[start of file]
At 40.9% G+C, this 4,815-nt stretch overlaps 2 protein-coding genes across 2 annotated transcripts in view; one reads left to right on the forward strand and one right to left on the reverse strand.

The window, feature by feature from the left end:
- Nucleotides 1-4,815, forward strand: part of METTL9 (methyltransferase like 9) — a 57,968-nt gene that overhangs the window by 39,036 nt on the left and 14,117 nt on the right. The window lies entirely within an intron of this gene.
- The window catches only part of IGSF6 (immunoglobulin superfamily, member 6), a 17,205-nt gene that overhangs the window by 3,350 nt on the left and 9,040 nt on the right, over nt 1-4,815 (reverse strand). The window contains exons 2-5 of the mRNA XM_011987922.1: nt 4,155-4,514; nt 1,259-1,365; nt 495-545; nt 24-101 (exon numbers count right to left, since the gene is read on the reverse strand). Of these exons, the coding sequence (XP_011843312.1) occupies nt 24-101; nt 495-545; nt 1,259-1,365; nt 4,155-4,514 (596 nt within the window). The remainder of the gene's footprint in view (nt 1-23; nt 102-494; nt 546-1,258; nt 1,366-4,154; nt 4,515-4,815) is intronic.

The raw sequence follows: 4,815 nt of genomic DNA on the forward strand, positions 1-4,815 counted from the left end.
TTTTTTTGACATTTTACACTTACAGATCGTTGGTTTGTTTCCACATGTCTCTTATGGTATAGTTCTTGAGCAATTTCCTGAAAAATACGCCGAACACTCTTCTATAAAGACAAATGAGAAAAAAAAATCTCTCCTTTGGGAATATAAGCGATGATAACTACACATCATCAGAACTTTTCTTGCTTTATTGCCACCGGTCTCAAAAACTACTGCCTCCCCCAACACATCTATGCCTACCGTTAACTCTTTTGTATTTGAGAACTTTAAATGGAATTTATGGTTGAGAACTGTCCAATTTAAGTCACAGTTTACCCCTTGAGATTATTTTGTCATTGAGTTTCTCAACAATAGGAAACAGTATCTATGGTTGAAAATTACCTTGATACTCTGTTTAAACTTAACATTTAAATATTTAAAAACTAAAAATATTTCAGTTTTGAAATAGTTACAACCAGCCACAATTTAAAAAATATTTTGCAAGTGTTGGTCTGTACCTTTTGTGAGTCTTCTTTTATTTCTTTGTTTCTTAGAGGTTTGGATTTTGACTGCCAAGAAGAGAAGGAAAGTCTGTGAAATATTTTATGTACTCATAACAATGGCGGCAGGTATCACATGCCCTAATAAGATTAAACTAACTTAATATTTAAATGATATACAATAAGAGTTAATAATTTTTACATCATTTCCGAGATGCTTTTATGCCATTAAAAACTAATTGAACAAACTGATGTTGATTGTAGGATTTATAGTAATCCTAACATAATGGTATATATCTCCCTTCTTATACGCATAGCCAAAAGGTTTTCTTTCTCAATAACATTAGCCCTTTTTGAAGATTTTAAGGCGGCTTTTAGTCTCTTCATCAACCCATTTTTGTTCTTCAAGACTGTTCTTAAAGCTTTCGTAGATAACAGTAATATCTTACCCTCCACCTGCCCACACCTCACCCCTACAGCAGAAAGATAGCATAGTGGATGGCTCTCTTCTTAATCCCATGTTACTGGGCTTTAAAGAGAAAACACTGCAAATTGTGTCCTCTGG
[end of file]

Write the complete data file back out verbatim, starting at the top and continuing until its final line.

At 40.9% G+C, this 4,815-nt stretch overlaps 2 protein-coding genes across 2 annotated transcripts in view; one reads left to right on the forward strand and one right to left on the reverse strand.

The window, feature by feature from the left end:
- Nucleotides 1-4,815, forward strand: part of METTL9 (methyltransferase like 9) — a 57,968-nt gene that overhangs the window by 39,036 nt on the left and 14,117 nt on the right. The window lies entirely within an intron of this gene.
- The window catches only part of IGSF6 (immunoglobulin superfamily, member 6), a 17,205-nt gene that overhangs the window by 3,350 nt on the left and 9,040 nt on the right, over nt 1-4,815 (reverse strand). The window contains exons 2-5 of the mRNA XM_011987922.1: nt 4,155-4,514; nt 1,259-1,365; nt 495-545; nt 24-101 (exon numbers count right to left, since the gene is read on the reverse strand). Of these exons, the coding sequence (XP_011843312.1) occupies nt 24-101; nt 495-545; nt 1,259-1,365; nt 4,155-4,514 (596 nt within the window). The remainder of the gene's footprint in view (nt 1-23; nt 102-494; nt 546-1,258; nt 1,366-4,154; nt 4,515-4,815) is intronic.

The raw sequence follows: 4,815 nt of genomic DNA on the forward strand, positions 1-4,815 counted from the left end.
TTTTTTTGACATTTTACACTTACAGATCGTTGGTTTGTTTCCACATGTCTCTTATGGTATAGTTCTTGAGCAATTTCCTGAAAAATACGCCGAACACTCTTCTATAAAGACAAATGAGAAAAAAAAATCTCTCCTTTGGGAATATAAGCGATGATAACTACACATCATCAGAACTTTTCTTGCTTTATTGCCACCGGTCTCAAAAACTACTGCCTCCCCCAACACATCTATGCCTACCGTTAACTCTTTTGTATTTGAGAACTTTAAATGGAATTTATGGTTGAGAACTGTCCAATTTAAGTCACAGTTTACCCCTTGAGATTATTTTGTCATTGAGTTTCTCAACAATAGGAAACAGTATCTATGGTTGAAAATTACCTTGATACTCTGTTTAAACTTAACATTTAAATATTTAAAAACTAAAAATATTTCAGTTTTGAAATAGTTACAACCAGCCACAATTTAAAAAATATTTTGCAAGTGTTGGTCTGTACCTTTTGTGAGTCTTCTTTTATTTCTTTGTTTCTTAGAGGTTTGGATTTTGACTGCCAAGAAGAGAAGGAAAGTCTGTGAAATATTTTATGTACTCATAACAATGGCGGCAGGTATCACATGCCCTAATAAGATTAAACTAACTTAATATTTAAATGATATACAATAAGAGTTAATAATTTTTACATCATTTCCGAGATGCTTTTATGCCATTAAAAACTAATTGAACAAACTGATGTTGATTGTAGGATTTATAGTAATCCTAACATAATGGTATATATCTCCCTTCTTATACGCATAGCCAAAAGGTTTTCTTTCTCAATAACATTAGCCCTTTTTGAAGATTTTAAGGCGGCTTTTAGTCTCTTCATCAACCCATTTTTGTTCTTCAAGACTGTTCTTAAAGCTTTCGTAGATAACAGTAATATCTTACCCTCCACCTGCCCACACCTCACCCCTACAGCAGAAAGATAGCATAGTGGATGGCTCTCTTCTTAATCCCATGTTACTGGGCTTTAAAGAGAAAACACTGCAAATTGTGTCCTCTGG